By all rights, we shouldn't be here at all. It would have been easy to either rest on laurels (or end things completely) after the phenomenally enjoyable Furious 6, but a post-credits tease (casting a long-promised dangling thread in a whole new light) had this series barreling toward all new levels of insanity. However, with the tragic mid-production passing of Paul Walker, who's blond racer Brian O'Connor had been a pillar of the series to this point, this movie could have been unsalvageable.
But the folks behind and in front of the camera pulled off a miracle. Because Furious 7 is flawed and uneven, but damn is it a beautiful - and genuinely emotional - joy.
How many film franchises ever make it to seventh entry? Legendary film series that span decades sometimes make it to 4 or 5, but by then the law of diminishing returns (both in terms of quality and box office performance) have become so apparent that they almost become jokes more than movies. James Bond had traded out leads at least twice by his seventh film, the Star Trek series had welcomed a next generation to crew their flagship, and the X-men had to literally reset their timeline to keep their plates spinning.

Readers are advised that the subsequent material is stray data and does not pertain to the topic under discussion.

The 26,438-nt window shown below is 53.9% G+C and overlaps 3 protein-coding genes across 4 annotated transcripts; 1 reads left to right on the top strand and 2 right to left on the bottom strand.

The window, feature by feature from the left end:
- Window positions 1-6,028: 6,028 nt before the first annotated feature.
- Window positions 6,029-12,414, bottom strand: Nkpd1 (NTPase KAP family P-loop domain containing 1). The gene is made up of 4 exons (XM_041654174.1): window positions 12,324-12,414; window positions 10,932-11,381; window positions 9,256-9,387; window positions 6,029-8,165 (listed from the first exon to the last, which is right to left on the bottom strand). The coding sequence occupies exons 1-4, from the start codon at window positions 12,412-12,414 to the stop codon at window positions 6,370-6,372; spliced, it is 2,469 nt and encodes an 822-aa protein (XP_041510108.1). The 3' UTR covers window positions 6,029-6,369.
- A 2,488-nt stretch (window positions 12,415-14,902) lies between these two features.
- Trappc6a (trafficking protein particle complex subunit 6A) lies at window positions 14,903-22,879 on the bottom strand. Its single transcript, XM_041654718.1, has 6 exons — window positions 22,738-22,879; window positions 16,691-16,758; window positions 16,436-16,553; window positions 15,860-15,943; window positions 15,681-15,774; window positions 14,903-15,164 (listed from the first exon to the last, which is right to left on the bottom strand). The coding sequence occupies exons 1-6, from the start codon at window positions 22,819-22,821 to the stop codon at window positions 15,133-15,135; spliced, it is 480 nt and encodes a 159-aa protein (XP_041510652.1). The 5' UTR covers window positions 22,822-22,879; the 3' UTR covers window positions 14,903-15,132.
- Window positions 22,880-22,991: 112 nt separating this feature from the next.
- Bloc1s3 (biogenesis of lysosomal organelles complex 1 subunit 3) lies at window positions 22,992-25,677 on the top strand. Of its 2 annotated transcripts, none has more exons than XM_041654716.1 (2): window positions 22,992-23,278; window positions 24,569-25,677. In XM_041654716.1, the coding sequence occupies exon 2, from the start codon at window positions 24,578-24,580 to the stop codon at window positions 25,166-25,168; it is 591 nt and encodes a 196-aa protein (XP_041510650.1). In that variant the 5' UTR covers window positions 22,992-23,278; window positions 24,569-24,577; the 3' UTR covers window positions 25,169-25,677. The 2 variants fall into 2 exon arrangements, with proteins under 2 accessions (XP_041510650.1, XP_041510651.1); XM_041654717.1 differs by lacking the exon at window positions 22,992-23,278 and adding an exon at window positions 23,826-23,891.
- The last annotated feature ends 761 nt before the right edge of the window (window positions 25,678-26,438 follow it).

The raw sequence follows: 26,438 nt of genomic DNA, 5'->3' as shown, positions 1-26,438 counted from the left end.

But the Fast and Furious movies have somehow only grown over time, their odd production history giving the impression of having tripped over something and landed on brilliance. From Fast Five onward, they reverse-engineered the franchise's meathead car fixation into a full blown heist/spy extravaganza, complete with a sprawling muscle milk melodrama sensibility, that brought characters from more than a decade's worth of movies together.
And all that culminates in Furious 7, a movie that honestly shouldn't exist. The first movie in this series was a blockbuster by accident (a fact made abundantly clear in how no one really knew how to follow it up until after several sequels had already been made), but this series has leaned into its own ludicrous nature so earnestly that if you're willing to meet it halfway, you'll find one of the best running action franchises in modern Hollywood. These films are broad, hammy, and, yes, dumb. They're movies so ridiculous that one of the running plots has been about a character having amnesia - of the "no really, they hit their head and now can't remember their ****" variety. But the genius of this franchise is that it epitomize the mantra of "I may be dumb, but I ain't stupid."